The unique health ID for every Indian, announced by Prime Minister Narendra Modi as part of his Independence Day speech, is being packaged as a Unified Payments Interface (UPI) equivalent for the healthcare system that would make the health records of all citizens accessible in a common database through a single identification. The involvement of private firms in the development of the umbrella scheme National Digital Health Mission (NDHM), while limited to outside of most of the core responsibilities, raises potential red-flags on the privacy of online health records in absence of a data protection law.
The mission, including the roll-out of the health IDs, will first be piloted across six Union Territories — Andaman and Nicobar Islands, Chandigarh, Dadra and Nagar Haveli and Daman and Diu, Ladakh, Lakshadweep and Puducherry. The scheme is built on six core modules, of which two are expected to involve the participation of private firms — telemedicine and e-pharmacies. These modules are expected to be rolled out at a later stage, said two sources aware of the development.
Initially, in 2017, the Ministry of Health and Family Welfare had drafted a Digital Information Security in Healthcare Act to ensure data privacy, confidentiality, reliability and security of digital health data. But the said Act was subsumed in the personal data protection law that was being prepared by the Ministry of Electronics & Information Technology. The Committee of Experts under Justice BN Srikrishna on personal data protection framework had said in its report that “if a higher standard for protection of personal data is imposed by another law (for instance, the draft Digital Information Security in Health Care Bill, 2017), it may operate in addition to the proposed data protection law”.
The unique health ID, which will be provided to “every citizen” to make their health details accessible in a common database, is expected to be a part of the National Health Stack — a digital backbone of the country’s healthcare system, as proposed by the Niti Aayog in 2018. The National Health Stack aims to bring together various stakeholders in the ecosystem to improves efficiency, transparency and citizens’ experience with linkage across public and private healthcare. It is learnt that private players may be invited for development of personal health record (PHR) and electronic medical record (EMR) systems “in line” with the sandbox guidelines. However, core responsibilities related to developing the scheme’s IT infrastructure, generating Digital Health ID cards and verification of facilities shall rest with the government. These sandbox guidelines are expected to be released soon.
A strategy overview document issued last month by the Ministry of Health and Family Welfare, the NHA, and the Ministry of Electronics and IT preparing a strategy overview document last month, which lays down the framework for the national health ID system also details various stipulations to ensure privacy as well as accessibility. The strategy overview document reads the health data legal framework back to the Personal Data Protection Bill, which is currently being discussed by a Joint Parliamentary Committee. “Till such time digital services are made mandatory, maintenance of physical records will be required. While option of digital Health ID will be there, in case a person does not want Health ID, then also treatment should be allowed,” the document says.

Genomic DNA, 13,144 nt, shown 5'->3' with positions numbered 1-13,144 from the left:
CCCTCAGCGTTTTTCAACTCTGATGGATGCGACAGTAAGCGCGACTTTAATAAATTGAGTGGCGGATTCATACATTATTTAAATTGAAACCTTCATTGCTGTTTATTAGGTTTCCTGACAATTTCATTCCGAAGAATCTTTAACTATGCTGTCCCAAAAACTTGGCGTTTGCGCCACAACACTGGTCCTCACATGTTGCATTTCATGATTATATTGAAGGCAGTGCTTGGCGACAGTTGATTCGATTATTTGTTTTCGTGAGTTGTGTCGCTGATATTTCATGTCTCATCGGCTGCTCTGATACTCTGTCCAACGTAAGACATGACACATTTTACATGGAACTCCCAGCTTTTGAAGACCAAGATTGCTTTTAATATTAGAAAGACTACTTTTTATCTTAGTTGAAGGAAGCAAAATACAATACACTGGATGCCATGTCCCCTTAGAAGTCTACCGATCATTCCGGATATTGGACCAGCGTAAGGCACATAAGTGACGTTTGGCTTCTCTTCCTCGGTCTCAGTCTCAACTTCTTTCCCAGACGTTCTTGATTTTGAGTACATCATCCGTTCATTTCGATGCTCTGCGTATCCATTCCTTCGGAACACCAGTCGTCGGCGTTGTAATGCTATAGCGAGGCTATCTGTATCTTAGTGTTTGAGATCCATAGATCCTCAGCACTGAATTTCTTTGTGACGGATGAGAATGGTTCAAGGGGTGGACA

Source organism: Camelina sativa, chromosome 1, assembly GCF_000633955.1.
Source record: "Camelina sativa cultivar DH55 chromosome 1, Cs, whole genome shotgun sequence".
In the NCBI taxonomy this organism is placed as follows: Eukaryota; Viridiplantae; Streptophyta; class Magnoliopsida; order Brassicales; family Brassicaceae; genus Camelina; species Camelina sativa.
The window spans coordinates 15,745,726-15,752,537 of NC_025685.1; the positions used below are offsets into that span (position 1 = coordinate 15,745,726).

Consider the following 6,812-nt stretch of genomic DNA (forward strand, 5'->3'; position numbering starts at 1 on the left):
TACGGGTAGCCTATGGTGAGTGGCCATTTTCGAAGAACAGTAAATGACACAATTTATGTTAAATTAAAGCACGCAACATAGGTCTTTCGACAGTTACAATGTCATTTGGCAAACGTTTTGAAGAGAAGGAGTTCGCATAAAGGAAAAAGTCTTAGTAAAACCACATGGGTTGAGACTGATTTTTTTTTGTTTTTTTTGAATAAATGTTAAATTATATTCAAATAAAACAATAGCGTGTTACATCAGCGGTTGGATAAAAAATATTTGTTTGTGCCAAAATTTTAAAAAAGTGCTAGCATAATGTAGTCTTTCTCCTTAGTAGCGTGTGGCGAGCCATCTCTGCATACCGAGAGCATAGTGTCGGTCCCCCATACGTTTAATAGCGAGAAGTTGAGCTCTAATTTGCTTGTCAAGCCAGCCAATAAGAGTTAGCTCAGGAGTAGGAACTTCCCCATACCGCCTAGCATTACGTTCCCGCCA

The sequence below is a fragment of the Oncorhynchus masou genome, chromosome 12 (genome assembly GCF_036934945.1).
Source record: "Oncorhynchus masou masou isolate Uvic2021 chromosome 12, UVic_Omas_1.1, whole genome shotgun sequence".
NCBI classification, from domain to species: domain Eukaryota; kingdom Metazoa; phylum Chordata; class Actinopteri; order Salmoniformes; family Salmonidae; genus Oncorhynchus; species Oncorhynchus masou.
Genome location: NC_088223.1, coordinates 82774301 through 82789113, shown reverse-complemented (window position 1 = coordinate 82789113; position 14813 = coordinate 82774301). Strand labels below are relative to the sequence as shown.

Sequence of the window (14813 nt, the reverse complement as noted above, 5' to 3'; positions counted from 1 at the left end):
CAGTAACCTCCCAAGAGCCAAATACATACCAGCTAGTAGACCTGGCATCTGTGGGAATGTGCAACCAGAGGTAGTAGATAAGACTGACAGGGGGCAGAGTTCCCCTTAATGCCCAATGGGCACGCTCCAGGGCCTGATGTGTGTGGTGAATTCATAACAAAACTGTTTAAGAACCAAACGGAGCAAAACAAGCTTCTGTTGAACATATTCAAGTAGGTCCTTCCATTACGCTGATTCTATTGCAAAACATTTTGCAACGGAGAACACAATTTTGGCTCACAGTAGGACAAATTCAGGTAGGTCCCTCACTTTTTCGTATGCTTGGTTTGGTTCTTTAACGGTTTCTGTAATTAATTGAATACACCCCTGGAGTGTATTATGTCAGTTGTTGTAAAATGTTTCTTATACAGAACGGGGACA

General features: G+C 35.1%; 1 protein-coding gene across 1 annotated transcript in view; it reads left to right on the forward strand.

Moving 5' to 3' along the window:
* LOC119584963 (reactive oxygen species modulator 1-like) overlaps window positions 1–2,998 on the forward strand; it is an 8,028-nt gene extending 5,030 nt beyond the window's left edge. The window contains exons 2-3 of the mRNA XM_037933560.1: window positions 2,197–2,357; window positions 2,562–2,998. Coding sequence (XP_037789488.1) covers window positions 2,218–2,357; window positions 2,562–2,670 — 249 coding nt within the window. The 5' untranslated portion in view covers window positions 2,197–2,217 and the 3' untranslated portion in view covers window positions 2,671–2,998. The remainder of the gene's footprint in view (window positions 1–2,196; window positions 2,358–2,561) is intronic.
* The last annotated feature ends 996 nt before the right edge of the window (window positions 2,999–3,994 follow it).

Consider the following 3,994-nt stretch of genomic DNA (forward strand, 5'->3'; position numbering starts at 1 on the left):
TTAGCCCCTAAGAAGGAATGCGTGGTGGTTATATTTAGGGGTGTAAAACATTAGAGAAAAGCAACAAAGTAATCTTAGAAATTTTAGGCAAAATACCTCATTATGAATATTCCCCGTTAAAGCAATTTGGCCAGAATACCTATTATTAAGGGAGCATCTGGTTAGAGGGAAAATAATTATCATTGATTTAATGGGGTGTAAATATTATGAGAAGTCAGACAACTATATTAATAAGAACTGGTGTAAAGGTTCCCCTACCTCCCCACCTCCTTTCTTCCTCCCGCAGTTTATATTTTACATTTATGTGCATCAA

“Core building blocks of NDHM…have been developed and shall be owned, operated and maintained by the government. Eligible and competent private players will have equal opportunity to integrate with these building blocks and create their own products for the market,” Dr Praveen Gedam, Additional CEO-NHA, told The Sunday Express. The mission was announced following various consultations over the last month with more than 500 stakeholders, including doctors, medical councils, hospitals, labs, IT firms and industry associations like CII, NASSCOM, NATHEALTH and FICCI. More than 100 of these stakeholders are involved in the digital health space, Gedam said.
“The attempt is to develop the equivalent of the UPI infrastructure for healthcare. Going forward, the vision is also to synchronise this platform with the Ayushman Bharat-Pradhan Mantri Jan Arogya Yojana (AB-PMJAY) one, where digital health IDs can be created for beneficiaries subject to their consent,” he said. “This could improve the healthcare ecosystem and reduce instances of fraudulent activity in the health insurance scheme as well,” he added.
A senior government official said the plan is to create a centralised infrastructure, where certain platforms may be developed by third-party entities. “Some of the discussions have been on how the government can partner with associations or the private sector for the development of a consumer-facing telemedicine platform,” the official said. The “core building blocks” of the IT platform to implement NDHM have been developed by the National Health Authority (NHA). This includes the Health ID, Digi-Doctor and Health Facility Registry modules, which the NHA has developed using the in-house team that has also worked on implementing the AB-PMJAY.
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